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The Limits of Responsibility: Histories, Species, Politics (papers due 9/30)
full name / name of organization:
CFP: THE LIMITS OF RESPONSIBILITY: HISTORIES, SPECIES, POLITICS
As a follow-up to the “Limits of Responsibility” conference held at Massey University, New Zealand in December 2012, we now invite all those with a research interest in the topic to submit full papers to be considered for inclusion in an edited anthology and/or a special journal issue on the conference topic.
Routinely, in contemporary society, philanthropic appeals are made invoking our responsibility towards those on the margins of our society/species. Politicians and nations are called on to accept responsibility for historical and recent actions (whether by apology or reparation), and the past quarter century has seen a worldwide proliferation of reconciliation tribunals and the ritualistic confessions of responsibility (if not apology) these invoke. Universities and corporates have adopted “responsibility” as a key term in determining future policy and planning, with little or no explanation of what the term might actually mean. Whether this reflects an amplification of the idea of a self’s or nation’s sense of responsibility for its “others” or a shift towards an ethical realisation of necessary responsiveness to that which is deemed other, remains in question.
Essays collected under this title will extend discussion of the concept of responsibility, exploring its theoretical dimensions, political efficacy and social use through three thematic clusters:
Thinking responsibility: Ethical responses:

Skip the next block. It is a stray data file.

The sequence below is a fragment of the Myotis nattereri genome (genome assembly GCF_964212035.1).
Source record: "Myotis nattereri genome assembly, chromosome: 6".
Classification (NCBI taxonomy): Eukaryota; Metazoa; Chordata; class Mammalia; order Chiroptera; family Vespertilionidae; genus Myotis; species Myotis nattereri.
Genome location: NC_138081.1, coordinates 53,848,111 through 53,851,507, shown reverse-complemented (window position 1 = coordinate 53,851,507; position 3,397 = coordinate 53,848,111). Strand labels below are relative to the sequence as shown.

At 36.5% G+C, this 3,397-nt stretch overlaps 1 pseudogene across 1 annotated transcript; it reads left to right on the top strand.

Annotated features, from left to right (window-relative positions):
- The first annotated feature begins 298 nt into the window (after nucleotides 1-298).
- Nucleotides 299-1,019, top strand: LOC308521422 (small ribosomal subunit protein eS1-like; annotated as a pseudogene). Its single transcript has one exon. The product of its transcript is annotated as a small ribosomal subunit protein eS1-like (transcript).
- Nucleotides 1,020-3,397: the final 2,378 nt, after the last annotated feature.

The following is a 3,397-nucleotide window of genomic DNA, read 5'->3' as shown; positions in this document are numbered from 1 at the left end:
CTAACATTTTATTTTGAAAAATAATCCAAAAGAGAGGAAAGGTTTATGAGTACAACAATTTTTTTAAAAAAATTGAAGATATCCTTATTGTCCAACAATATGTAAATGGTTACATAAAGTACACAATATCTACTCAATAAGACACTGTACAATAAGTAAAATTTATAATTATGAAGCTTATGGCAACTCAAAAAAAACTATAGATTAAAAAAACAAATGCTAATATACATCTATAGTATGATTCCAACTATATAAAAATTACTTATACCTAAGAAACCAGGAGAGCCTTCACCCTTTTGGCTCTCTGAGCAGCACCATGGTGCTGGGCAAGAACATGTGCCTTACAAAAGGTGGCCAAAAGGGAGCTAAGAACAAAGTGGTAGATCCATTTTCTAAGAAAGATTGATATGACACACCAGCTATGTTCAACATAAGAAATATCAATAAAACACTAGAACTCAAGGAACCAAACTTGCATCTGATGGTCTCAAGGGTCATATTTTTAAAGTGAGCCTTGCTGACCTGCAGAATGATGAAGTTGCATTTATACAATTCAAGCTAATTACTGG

Many contemporary theorists and philosophers have engaged extensively with the concept of responsibility: from Giorgio Agamben’s account of ethics, in Remnants of Auschwitz, which suggests that responsibility needs to be conceived without reference to the law; to Paul Ricoeur’s extended discussions of political responsibility in essays such as “Fragility and Responsibility”; to Emmanuel Levinas’s conception that ethics is, fundamentally, grounded in the self’s infinite responsibility to and for the other; to Jacques Derrida’s many uses of the term in discussions of care, forgiveness and hospitality. Taking as a starting point Derrida’s assertion that “having neither a sufficient knowledge or consciousness of what being responsible means, is of itself a lack of responsibility,” we invite contributions that theoretically engage with the question of “what being responsible means.” We are particularly interested in work that seeks to reconsider what Derrida refers to as the link between “theoretical consciousness” and “practical conscience.”
Responsibilities of history and memory: Recalling social suffering: